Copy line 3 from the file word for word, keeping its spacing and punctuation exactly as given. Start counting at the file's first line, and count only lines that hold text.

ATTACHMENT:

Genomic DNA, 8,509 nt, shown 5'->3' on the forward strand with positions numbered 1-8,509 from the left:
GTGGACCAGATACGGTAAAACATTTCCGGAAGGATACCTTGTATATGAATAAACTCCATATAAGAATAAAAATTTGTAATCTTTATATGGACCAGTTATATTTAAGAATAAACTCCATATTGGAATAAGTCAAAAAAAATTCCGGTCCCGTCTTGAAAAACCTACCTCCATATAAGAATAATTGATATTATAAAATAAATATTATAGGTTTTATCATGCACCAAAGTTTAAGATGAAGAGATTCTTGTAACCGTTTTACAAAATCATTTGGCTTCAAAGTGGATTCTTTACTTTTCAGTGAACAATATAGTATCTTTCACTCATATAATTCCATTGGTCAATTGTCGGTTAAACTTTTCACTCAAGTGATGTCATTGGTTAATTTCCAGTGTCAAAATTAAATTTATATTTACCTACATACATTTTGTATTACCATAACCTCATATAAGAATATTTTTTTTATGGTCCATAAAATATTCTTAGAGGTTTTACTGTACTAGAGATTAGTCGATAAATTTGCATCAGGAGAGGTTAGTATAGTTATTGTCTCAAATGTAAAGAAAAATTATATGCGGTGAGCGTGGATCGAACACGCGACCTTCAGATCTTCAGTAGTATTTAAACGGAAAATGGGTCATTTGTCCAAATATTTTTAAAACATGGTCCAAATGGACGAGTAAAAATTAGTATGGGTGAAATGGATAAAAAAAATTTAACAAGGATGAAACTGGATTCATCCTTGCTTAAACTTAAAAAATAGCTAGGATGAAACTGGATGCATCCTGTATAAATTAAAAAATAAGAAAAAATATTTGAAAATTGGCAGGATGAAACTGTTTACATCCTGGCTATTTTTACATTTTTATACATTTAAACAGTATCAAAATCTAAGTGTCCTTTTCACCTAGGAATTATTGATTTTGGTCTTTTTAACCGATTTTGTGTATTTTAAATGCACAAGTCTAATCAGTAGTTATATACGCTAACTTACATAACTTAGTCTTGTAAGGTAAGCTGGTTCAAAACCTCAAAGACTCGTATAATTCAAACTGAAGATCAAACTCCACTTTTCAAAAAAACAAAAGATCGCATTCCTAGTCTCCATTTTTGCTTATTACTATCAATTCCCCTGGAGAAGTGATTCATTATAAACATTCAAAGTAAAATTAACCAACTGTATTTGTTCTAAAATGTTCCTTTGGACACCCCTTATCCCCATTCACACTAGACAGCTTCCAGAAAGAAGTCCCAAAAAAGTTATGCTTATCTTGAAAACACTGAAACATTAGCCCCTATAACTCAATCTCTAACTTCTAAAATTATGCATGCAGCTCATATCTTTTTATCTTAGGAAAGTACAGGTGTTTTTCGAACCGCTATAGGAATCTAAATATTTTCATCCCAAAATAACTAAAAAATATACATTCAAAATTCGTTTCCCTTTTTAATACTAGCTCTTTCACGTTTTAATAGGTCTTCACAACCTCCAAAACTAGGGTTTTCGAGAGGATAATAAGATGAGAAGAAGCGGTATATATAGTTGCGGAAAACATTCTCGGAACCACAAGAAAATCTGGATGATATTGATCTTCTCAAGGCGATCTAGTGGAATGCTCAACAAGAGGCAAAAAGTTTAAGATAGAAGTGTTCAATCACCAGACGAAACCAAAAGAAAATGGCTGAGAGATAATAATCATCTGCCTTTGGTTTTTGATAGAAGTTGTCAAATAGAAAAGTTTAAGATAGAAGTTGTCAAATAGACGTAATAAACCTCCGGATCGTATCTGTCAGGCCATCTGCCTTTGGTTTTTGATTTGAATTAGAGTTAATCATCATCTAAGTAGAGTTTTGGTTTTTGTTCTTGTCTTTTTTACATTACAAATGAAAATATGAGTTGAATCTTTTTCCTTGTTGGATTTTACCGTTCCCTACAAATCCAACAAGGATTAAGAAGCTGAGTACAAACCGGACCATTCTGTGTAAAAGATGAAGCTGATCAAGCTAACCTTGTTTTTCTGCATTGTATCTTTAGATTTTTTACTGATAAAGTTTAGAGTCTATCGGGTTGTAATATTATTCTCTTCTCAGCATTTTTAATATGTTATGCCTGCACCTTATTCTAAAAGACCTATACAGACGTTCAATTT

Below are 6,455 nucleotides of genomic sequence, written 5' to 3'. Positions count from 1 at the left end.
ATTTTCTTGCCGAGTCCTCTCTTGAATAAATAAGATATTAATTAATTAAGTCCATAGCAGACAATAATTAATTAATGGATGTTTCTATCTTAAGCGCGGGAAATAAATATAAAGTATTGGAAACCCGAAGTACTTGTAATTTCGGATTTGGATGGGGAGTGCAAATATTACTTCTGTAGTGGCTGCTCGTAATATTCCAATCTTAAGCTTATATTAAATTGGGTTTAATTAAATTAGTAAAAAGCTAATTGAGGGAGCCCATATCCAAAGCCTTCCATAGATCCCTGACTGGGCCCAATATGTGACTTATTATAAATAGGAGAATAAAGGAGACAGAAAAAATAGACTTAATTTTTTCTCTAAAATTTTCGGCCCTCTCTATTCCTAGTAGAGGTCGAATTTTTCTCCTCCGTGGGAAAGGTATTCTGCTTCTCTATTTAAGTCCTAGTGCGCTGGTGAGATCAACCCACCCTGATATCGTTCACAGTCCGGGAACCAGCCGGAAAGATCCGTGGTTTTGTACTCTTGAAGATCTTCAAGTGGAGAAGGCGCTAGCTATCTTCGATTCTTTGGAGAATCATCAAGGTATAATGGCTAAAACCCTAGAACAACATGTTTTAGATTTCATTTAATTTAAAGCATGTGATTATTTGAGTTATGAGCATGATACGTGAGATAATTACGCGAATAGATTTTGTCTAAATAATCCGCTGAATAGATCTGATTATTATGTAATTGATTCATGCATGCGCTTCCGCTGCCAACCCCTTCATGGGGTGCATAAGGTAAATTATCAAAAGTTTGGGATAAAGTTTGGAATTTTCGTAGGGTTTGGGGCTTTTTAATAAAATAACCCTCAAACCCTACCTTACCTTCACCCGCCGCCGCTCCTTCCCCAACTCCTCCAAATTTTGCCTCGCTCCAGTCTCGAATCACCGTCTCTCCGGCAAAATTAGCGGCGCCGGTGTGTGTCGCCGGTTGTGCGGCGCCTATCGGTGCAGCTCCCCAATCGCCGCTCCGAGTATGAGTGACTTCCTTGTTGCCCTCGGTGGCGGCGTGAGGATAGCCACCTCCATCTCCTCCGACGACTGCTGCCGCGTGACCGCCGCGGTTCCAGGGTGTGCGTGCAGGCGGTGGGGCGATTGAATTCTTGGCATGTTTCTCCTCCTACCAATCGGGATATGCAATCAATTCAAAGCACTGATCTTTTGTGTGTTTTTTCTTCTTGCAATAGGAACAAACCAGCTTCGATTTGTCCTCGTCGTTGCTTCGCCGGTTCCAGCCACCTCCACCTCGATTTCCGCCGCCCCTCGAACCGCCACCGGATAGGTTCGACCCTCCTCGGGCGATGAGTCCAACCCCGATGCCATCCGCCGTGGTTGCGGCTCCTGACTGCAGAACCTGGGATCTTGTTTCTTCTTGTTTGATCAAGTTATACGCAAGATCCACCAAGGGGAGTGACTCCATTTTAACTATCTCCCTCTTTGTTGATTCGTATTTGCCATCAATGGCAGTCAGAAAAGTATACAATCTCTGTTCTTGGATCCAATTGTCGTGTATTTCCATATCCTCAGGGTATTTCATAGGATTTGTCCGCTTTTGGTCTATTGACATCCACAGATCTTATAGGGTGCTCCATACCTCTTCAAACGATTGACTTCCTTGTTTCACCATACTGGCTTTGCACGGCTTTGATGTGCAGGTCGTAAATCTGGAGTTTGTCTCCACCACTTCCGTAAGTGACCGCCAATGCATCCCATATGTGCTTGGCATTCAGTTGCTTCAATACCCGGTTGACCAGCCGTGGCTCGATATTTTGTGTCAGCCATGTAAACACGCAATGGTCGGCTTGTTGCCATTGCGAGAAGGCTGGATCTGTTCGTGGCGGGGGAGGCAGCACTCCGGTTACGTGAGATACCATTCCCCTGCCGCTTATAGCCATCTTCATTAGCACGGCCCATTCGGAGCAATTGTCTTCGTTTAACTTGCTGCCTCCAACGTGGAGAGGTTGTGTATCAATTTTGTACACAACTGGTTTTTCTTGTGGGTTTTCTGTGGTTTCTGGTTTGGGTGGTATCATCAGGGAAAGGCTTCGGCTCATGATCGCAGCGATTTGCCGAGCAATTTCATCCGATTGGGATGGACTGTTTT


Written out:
Below are 6,455 nucleotides of genomic sequence, written 5' to 3'. Positions count from 1 at the left end.